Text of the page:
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Working Mothers in Germany

Chapter 6 titled “Working Mothers in Germany” discusses work and family challenges faced by female professionals in German. The article presents an informal discussion that takes place in a restaurant and involving Carlotta and a group of her friends from college, namely Lily, Friede, Liz, and Karin. Carlotta works as an executive and has a two-year-old daughter. Of late, she has been facing challenges coping with the child-care. Although she takes her to the daycare center each morning, she has to ensure that she is picked up at exactly 5.00 in the evening, the time at which the facility shuts down. This causes her a lot of inconveniences because, being an executive, it is hard to leave work early.Working Mothers in Germany

It emerges that the other women including Lily feel that raising a child is a potential killer of carriers of women in Germany. According to her, four out of every ten female graduates aged between 30 and 35 are still childless because they want to pursue their careers. Their conversation touches differences in culture between former Eastern and Western sectors of Germany as they discuss the issue of childcare centers. When former East Germany existed, men and women that lived there were expected to work. This led to the development of a high number of child-care facilities during that period. In the West, women that bore children were encouraged to stay at home and take care of the young ones at least in their first few years. This variation in the culture created a trend that has persisted until today in the country. In eastern parts, 36 out of every 100 children below three years go to daycare. In the West, only 2.7% of all children have a spot in daycare facilities.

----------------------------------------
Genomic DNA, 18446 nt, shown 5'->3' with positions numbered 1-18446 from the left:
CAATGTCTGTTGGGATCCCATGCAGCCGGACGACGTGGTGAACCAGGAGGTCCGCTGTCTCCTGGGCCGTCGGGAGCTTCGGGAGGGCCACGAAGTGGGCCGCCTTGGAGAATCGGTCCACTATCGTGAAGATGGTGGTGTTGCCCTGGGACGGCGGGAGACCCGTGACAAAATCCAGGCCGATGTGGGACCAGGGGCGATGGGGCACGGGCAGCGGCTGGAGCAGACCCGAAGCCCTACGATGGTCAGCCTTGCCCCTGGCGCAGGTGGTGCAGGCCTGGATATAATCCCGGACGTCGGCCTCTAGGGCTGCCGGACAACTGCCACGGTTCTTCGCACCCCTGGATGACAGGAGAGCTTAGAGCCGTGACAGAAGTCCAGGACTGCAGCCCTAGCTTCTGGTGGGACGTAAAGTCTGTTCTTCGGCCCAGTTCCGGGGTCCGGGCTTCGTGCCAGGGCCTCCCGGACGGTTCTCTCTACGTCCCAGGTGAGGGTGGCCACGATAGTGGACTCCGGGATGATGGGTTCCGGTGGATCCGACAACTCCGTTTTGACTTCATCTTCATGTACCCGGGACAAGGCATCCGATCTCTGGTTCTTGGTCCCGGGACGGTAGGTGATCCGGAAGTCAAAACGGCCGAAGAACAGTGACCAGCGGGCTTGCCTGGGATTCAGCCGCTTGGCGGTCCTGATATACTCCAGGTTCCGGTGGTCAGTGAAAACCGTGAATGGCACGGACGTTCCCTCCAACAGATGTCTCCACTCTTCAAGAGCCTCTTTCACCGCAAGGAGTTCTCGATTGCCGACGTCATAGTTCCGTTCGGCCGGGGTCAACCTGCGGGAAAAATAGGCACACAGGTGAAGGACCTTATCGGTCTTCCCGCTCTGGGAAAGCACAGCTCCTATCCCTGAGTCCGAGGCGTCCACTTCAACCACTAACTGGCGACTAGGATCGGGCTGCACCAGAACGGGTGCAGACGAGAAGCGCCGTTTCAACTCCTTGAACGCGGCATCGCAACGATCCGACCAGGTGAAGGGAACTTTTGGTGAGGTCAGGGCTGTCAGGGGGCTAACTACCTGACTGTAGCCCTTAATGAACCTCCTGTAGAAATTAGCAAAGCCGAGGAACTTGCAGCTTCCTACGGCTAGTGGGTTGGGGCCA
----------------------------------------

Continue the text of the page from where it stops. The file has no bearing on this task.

According to their conversation, Germany is exceptional given the high number of couples without children and the high number of women that are highly qualified professionals. At the same time, the country’s maternity and paternity leave policies seem favorable when a comparison is made with those of other countries. Parents that have little ones are entitled to a combined three years of leave within a child’s first 8 years. They are also entitled to a full salary for the whole of the past two years. It then emerges that the leave is what motivates women to pursue their careers at full speed without taking off to raise a child. Some of the women that stay at home taking care of their children end up losing the job they used to handle before. Others risk being fired. The general feeling among women is that the three-years off makes them lose their professional ground. As Carlotta explains, the majority of female graduates are childless because of the pursuit of the career ladder. They fear that they will end up starting at the bottom again if they step off this ladder to raise a child, before returning again.Working Mothers in Germany

Apart from child care, women have faced challenges working in an environment where companies will award top jobs to males because of traits such as aggressiveness. The article highlights that the business culture in Germany is still influenced by traditional attitudes. The majority of companies are not willing to hire highly qualified young women who have the potential to become top executives based on the assumption that they will not stick with their job. Although Carlotta’s friends give her varied pieces of advice such as getting a nanny, stepping down to a less involving job or looking for a job in a different and more accommodating company, she decides to continue with her current employment given that the company offers her strong prospects in future. She hopes that as her daughter grows up and enters kindergarten, things will improve.Working Mothers in Germany